The Monument to the Fisherman is a 250cm high marble sculpture. It is located in Carboneras, a town on the coast of Almería in Spain. It represents a fisherman who has just caught a swordfish. He is leaning on a fishing net and gazing out at the sea, aware that the battle he has just fought has ended in the same difficult scenario which he faces each day.
Swordfish is one of the typical products of the fishing of this town.
Goddess of Fishing
This sculpture is part of the sculptural group that forms the cover of the hotel “Maravilla Palace” in Estepona (Malaga).
The group is made up of two goddesses, fishing and agriculture, and a central shield with the hotel’s logo. The figures are life-sized, sculpted in cream-colored limestone, which is the same stone used in the building itself.
I am currently working in the final phase of competing these sculptures.
I thought it would be interesting to show photos of the work in process, since it is the least known aspect of stone sculptures.
The Goddess of Fishing has as representative attributes, an anchor, a headdress with typical sailors braids and a squid that seems to attend to the gestures that she makes with her hands. Her position is very sedentary, looking down to greet people as they approach the front door of the hotel.
This sculpture is two meters high. It is carved from a single block of marble. The scene represents a girl and a boy playing. The intention is to represent a power competition, in which each player uses different strategies to achieve their goal.
The child below, plays with a doll that is a soldier, representing the power of force, and a chest that represents the power of money. He protects it under his knee. The girl is given a doll.
The game consists of the girl trying to achieve the power that the boy has. To accomplish this, the girl is snatching one of the keys that the boy has in his possession, taking advantage of the fact that he is distracted trying to recover his doll. The child does not use a thoughtful strategy, he only becomes enraged and tries to achieve his goal by force. The girl is interested in economic power, so she focuses on getting one of the two keys that open the chest that the boy controls. She has reflected on her strategy, feels confident with her plan and is more elegant as she can envision how her plan begins to succeed.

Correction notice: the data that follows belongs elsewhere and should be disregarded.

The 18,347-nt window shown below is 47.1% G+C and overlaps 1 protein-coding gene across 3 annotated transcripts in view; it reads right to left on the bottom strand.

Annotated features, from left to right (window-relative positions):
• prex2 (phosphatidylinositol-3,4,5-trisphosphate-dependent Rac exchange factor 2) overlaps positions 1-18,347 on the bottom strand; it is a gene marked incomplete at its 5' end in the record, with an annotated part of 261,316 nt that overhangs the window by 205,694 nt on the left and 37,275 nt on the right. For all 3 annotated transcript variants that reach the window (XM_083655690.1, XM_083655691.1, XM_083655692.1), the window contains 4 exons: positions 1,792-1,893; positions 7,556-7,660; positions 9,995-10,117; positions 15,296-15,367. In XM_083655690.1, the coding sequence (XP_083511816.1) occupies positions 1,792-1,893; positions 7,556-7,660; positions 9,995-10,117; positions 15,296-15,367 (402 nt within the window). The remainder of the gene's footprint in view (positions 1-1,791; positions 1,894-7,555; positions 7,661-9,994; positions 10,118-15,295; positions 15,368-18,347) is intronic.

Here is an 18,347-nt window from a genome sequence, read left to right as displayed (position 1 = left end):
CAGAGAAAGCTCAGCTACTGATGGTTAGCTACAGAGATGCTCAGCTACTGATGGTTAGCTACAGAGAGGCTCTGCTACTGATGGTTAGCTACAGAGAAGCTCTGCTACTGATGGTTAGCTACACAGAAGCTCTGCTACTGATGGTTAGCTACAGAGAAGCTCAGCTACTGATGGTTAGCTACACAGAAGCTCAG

In short, the boy, confident in his strength, believes that he can remain dominant without issue, while the girl has had to draw up a plan, since she could not best the boy using her weapons.
This sculpture was one of the first works that I created when I had the opportunity to buy a block of marble twenty years ago. I still have it in my workshop. For me it was a complicated technical challenge, a test to demonstrate to myself how far I could go when transitioning the model of a sculpture with complex shapes to a block of marble without making irreparable mistakes.
Roberto Manzano (Almería, Spain)
My career began in Madrid, with a high level of technical training applied to sculpture. My first experiences were presented in workshops of stone reproductions and carvings in expanded polystyrene. A public competition offered me the opportunity to create my first work in bronze on Palma Street in Madrid. I moved to Almería In search of marble and there I have developed most of my work. I have made numerous monumental sculptures for various towns in Almería and in other Andalusian provinces. I have also created sculptures for individual architectural projects, and at the same time I have been developing more personal pieces.
My large format work can be found in different countries throughout Europe, Asia and America where I have received several international awards and recognitions. This has given me the opportunity to share experiences with sculptors from all over the world.
Currently, I incorporate many digital tools into the creative and technical process. These include: design and modeling computer programs, numerical control reproduction methods applied to sculpture, as well as photographic techniques to visualize shapes in stereoscopic 3D and digitization of shapes using photogrammetry.
I consider stereoscopy a critical tool in all aspects of sculpture. Since I first encountered it six years ago, my interest in this field has grown so that I consider it nearly my most versatile tool. It allows me to capture and represent the three dimensional reality in which I live. The use of stereoscopy is not just a visualization tool, it also allows me to take molds of the forms represented in stereoscopic images.